114. Was there when you first announced the beginning of the relationship on this blog all those years ago and is so sorry to read about the ending today. Hope you are coping all right, Daniel. xoxo

  115. Just discovered you blog… LOVE your pantry and also your writing. I read several design of blogs and don’t recall any of them making me chuckle to myself that many times in a single post.

  116. Hi Daniel,
    I love your blog and think your pantry is awesome. I saw this today and it reminded me of yours.
    http://d17h7uxf2ajg2e.cloudfront.net/wp-content/uploads/2014/04/Pantry1.jpg
    http://ohhappyday.com/2014/04/pantry-renovation/

  117. I came across this blog post after searching for jar labeling ideas. (LOVE yours btw). Anyway just wanted to say this is the only blog I’ve ever read that actually made me laugh out loud. Hilarious! (and inspirational.)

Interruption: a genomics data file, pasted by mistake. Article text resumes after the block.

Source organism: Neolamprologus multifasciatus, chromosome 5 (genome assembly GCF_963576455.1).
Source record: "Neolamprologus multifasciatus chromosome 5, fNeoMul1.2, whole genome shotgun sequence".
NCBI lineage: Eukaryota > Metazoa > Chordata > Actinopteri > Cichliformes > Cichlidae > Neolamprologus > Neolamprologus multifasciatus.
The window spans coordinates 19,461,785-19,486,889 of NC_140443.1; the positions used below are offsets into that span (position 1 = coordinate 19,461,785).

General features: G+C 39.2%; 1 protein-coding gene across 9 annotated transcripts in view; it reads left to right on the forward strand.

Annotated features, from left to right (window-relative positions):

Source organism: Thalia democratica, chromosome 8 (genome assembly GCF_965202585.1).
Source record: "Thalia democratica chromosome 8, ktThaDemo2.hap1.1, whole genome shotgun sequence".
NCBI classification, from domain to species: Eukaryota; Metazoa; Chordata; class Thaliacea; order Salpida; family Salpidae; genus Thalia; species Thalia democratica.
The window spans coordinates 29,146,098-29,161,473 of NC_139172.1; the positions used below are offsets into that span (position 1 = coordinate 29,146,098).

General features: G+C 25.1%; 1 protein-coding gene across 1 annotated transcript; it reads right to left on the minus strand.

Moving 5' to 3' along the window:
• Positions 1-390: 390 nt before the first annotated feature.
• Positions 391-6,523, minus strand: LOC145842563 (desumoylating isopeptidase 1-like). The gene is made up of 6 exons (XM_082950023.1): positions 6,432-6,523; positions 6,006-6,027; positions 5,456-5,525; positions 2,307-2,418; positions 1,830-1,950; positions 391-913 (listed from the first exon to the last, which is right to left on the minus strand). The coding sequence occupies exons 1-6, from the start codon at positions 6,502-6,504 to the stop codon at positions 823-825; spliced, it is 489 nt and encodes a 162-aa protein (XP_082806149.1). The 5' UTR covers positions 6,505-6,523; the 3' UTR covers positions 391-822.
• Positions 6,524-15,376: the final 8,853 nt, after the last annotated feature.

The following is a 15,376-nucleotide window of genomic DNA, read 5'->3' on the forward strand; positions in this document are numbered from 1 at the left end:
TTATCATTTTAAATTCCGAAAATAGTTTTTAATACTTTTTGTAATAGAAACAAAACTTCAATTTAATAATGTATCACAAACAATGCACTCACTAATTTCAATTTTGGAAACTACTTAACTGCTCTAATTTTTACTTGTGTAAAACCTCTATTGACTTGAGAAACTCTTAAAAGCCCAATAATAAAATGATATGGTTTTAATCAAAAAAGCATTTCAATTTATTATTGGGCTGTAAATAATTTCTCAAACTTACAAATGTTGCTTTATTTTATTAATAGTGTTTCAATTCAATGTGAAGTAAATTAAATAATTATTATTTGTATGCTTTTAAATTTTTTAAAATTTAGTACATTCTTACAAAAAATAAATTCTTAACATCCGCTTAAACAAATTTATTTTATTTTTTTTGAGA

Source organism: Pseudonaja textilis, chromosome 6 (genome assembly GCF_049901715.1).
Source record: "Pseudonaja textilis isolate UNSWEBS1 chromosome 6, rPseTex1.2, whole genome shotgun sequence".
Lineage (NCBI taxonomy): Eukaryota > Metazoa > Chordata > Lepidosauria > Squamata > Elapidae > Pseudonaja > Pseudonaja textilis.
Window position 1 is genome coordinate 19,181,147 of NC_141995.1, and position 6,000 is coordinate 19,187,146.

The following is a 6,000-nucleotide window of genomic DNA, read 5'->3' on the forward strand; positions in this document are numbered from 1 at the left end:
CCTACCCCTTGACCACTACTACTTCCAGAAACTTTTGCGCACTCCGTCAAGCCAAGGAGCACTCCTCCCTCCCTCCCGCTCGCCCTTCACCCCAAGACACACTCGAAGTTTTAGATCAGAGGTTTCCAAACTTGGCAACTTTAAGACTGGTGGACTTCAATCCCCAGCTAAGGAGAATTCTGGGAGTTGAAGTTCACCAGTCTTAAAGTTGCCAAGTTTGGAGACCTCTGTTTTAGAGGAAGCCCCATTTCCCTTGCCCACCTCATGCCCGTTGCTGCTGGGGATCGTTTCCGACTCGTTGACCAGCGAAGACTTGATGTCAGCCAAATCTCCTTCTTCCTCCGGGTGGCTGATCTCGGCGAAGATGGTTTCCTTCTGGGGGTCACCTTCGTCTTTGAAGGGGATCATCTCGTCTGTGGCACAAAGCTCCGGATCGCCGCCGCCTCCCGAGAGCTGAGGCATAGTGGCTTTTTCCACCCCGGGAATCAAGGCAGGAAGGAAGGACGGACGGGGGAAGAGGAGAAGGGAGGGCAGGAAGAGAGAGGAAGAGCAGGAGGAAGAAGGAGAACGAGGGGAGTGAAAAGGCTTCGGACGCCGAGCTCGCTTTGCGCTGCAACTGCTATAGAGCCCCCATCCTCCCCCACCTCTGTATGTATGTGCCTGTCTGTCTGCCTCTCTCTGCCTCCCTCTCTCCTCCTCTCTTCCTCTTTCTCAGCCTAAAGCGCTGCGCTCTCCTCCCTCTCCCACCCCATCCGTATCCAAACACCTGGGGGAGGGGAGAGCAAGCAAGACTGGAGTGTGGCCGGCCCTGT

118. Looks amazing! Im planning on trying this in my pantry soon! I tried to find it on the blog but how did you stain these wood pieces for the shelves? Thanks!

    • Thanks, Courtney! I just used Minwax brand oil-based stain…I think this was a mix of what I had around, which was some proportion of American Chestnut and Walnut and maybe some other tints. The directions on the cans are pretty straightforward—mix, paint on, let sit, wipe off, and repeat if necessary! I finished with a few coats of satin polycrylic water-based polyurethane (also by Minwax) when the stain is dry. That’s it!

  119. This is now my dream pantry. It is the most beautiful pantry I’ve ever seen. And it will be perfect inspiration for my future pantry (when I live somewhere I can actually build a pantry…).